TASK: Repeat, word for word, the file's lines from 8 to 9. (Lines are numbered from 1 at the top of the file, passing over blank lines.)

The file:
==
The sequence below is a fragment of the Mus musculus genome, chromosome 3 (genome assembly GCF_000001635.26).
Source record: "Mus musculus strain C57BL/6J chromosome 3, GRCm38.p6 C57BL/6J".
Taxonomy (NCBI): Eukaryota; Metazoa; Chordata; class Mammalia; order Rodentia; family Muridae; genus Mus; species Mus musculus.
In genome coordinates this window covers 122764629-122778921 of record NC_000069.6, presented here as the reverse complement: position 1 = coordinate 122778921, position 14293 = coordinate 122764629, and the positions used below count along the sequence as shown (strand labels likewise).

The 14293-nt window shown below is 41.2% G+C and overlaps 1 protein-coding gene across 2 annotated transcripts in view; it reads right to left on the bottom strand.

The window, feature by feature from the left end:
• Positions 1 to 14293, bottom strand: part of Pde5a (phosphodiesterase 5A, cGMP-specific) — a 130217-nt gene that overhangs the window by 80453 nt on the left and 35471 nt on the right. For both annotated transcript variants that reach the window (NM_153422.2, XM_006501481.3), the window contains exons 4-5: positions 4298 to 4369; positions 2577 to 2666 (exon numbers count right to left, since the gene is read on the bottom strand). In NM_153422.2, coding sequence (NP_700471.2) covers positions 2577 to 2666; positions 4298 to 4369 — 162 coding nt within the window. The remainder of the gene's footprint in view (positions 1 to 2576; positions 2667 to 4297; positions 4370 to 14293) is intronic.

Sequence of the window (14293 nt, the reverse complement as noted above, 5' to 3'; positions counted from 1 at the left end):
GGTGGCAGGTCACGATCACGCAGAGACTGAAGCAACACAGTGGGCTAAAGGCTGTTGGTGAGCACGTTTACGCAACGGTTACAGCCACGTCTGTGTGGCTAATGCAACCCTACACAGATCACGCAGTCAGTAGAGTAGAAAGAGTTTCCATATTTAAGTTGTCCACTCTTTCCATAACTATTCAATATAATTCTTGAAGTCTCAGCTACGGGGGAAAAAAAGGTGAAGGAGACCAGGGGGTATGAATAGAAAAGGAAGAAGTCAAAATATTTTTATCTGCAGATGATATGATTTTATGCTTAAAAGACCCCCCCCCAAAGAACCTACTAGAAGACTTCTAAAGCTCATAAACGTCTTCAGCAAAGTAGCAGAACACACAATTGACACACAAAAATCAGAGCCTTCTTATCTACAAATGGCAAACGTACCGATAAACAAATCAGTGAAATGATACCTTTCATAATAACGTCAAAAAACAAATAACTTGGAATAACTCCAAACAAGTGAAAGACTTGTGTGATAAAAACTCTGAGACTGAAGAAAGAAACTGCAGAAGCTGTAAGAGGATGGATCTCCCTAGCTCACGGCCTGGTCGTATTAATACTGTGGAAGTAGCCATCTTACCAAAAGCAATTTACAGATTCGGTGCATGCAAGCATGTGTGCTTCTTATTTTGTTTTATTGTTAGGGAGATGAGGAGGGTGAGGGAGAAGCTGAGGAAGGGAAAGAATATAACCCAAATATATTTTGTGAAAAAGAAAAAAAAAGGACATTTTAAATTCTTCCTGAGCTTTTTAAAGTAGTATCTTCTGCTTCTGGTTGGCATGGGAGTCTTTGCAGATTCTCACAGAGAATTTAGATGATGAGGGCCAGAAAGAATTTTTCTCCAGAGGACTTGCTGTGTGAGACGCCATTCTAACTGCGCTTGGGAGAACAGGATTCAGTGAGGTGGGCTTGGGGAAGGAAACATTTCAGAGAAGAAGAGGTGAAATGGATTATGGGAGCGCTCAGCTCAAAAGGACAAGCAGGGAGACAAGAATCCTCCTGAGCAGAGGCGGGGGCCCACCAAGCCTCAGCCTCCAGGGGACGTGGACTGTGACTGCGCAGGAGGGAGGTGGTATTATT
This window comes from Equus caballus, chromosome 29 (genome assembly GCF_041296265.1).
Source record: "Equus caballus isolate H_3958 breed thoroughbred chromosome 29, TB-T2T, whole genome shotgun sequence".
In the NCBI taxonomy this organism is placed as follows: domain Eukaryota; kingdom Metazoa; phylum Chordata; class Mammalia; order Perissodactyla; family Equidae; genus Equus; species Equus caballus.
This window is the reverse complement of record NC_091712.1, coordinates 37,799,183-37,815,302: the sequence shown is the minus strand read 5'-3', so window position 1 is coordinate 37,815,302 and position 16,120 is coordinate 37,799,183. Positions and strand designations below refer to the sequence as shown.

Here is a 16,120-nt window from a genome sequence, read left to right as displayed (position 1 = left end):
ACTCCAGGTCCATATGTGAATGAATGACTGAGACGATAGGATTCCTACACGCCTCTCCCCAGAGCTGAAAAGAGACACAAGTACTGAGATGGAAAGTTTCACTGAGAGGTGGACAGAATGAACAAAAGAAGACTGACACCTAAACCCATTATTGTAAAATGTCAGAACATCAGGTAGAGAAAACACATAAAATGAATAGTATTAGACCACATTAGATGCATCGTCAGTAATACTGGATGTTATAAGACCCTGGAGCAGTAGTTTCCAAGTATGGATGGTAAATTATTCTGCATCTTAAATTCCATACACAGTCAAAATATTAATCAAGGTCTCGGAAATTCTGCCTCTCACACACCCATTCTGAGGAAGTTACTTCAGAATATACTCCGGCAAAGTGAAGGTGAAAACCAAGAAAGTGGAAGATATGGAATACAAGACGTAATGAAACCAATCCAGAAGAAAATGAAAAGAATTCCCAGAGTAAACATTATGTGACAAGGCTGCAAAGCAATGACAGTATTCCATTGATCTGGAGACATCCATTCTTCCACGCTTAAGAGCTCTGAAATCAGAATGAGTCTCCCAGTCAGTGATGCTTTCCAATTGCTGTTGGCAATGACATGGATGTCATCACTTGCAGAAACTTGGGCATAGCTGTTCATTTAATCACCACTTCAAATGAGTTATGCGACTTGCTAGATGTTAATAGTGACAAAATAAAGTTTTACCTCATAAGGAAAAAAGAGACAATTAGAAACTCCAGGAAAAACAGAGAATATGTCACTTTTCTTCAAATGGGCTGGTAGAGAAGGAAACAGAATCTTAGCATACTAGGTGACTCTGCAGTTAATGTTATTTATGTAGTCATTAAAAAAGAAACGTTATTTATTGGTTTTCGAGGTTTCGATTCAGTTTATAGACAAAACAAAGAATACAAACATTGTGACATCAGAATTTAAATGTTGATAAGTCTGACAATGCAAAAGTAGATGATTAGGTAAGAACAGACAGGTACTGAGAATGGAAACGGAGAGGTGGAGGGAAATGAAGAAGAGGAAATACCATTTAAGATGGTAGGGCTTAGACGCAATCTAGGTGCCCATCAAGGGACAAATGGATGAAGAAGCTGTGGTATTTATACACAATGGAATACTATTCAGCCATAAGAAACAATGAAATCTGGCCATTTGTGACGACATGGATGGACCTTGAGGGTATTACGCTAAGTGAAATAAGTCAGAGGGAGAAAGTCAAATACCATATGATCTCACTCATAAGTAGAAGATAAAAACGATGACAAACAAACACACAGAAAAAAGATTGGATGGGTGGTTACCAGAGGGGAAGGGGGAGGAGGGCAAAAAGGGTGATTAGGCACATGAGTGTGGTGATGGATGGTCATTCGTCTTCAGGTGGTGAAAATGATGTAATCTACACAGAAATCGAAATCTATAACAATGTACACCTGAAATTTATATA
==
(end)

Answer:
Sequence of the window (14293 nt, the reverse complement as noted above, 5' to 3'; positions counted from 1 at the left end):
GGTGGCAGGTCACGATCACGCAGAGACTGAAGCAACACAGTGGGCTAAAGGCTGTTGGTGAGCACGTTTACGCAACGGTTACAGCCACGTCTGTGTGGCTAATGCAACCCTACACAGATCACGCAGTCAGTAGAGTAGAAAGAGTTTCCATATTTAAGTTGTCCACTCTTTCCATAACTATTCAATATAATTCTTGAAGTCTCAGCTACGGGGGAAAAAAAGGTGAAGGAGACCAGGGGGTATGAATAGAAAAGGAAGAAGTCAAAATATTTTTATCTGCAGATGATATGATTTTATGCTTAAAAGACCCCCCCCCAAAGAACCTACTAGAAGACTTCTAAAGCTCATAAACGTCTTCAGCAAAGTAGCAGAACACACAATTGACACACAAAAATCAGAGCCTTCTTATCTACAAATGGCAAACGTACCGATAAACAAATCAGTGAAATGATACCTTTCATAATAACGTCAAAAAACAAATAACTTGGAATAACTCCAAACAAGTGAAAGACTTGTGTGATAAAAACTCTGAGACTGAAGAAAGAAACTGCAGAAGCTGTAAGAGGATGGATCTCCCTAGCTCACGGCCTGGTCGTATTAATACTGTGGAAGTAGCCATCTTACCAAAAGCAATTTACAGATTCGGTGCATGCAAGCATGTGTGCTTCTTATTTTGTTTTATTGTTAGGGAGATGAGGAGGGTGAGGGAGAAGCTGAGGAAGGGAAAGAATATAACCCAAATATATTTTGTGAAAAAGAAAAAAAAAGGACATTTTAAATTCTTCCTGAGCTTTTTAAAGTAGTATCTTCTGCTTCTGGTTGGCATGGGAGTCTTTGCAGATTCTCACAGAGAATTTAGATGATGAGGGCCAGAAAGAATTTTTCTCCAGAGGACTTGCTGTGTGAGACGCCATTCTAACTGCGCTTGGGAGAACAGGATTCAGTGAGGTGGGCTTGGGGAAGGAAACATTTCAGAGAAGAAGAGGTGAAATGGATTATGGGAGCGCTCAGCTCAAAAGGACAAGCAGGGAGACAAGAATCCTCCTGAGCAGAGGCGGGGGCCCACCAAGCCTCAGCCTCCAGGGGACGTGGACTGTGACTGCGCAGGAGGGAGGTGGTATTATT